Sometimes, around this time of the year, or today to be specific, I often write a summary of the passing year, sometimes across multiple posts. In one way I did that last September, and in another way, this year, the latter half in particular, was terribly sucky for me, but because of that, I had spurts of productive periods, too. I'm having a hard time summarizing the different aspects, so I'm going to tell you about one thing I did: my mental health paper work.
There was no one reason why the year was so sucky, but small and mid-sized issues came at me one after another, sometimes in multiples. I suspected mild depression, but I didn't have my usual telltale sign of raising my eyebrows to open my eyes. I think anxiety may have been the main issue; I haven't read much about anxiety, so that's the next homework.
On top of that, I had the longest hay fever season I can remember, (five months and counting.) I experienced problems with my eyes I've never had, and although the weather has improved and the winds not as fierce in the last... couple of weeks, heavy duty symptoms return regardless, like today. I spoke with my nurse friend, who said the next step is steroids. Yikes. I didn't do myself any favor by not giving up caffeine and dairy, either; this really helps reduce symptoms, but I couldn't give up little pleasures while feeling depressed. At one point, I decided to stop worrying about weeding, compartmentalize my life, and concentrate on indoor things.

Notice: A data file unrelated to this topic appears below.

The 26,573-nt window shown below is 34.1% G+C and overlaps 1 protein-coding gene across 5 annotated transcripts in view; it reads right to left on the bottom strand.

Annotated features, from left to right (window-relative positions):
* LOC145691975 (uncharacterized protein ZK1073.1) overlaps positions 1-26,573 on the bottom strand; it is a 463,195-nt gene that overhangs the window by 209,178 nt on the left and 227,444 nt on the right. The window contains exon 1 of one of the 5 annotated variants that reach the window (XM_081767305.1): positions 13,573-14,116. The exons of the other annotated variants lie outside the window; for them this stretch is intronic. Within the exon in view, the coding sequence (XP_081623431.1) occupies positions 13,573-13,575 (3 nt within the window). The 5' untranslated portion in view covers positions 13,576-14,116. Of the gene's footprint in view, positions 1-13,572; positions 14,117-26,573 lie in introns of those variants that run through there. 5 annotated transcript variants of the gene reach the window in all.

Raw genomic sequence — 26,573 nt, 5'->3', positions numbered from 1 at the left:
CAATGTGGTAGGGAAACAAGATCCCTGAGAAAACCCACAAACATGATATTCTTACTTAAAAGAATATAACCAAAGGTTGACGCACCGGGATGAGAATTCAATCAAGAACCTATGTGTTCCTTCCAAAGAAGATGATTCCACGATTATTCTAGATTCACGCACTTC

In January I signed up for Mary Ann Moss's Sketchbookery. I started out enthusiastically, (top left spread,) but I found it difficult. I knew what I wanted to draw, but I resisted and tried to stick to what I considered assignments. Silly me, when do I ever follow recipes?
I started doodling the Bard's face to relax; it's something I've done from time to time in the past, (I found some paint samples on which I drew a couple of years ago,) and soon, that became my main thing. And then I quit. I thought about sketching from time to time, but didn't want to try. And yet, when anxiety became too much, when depression or hay fever made it impossible to think, I returned to the Bard; when I recovered, I quit. In a few weeks, I was back again.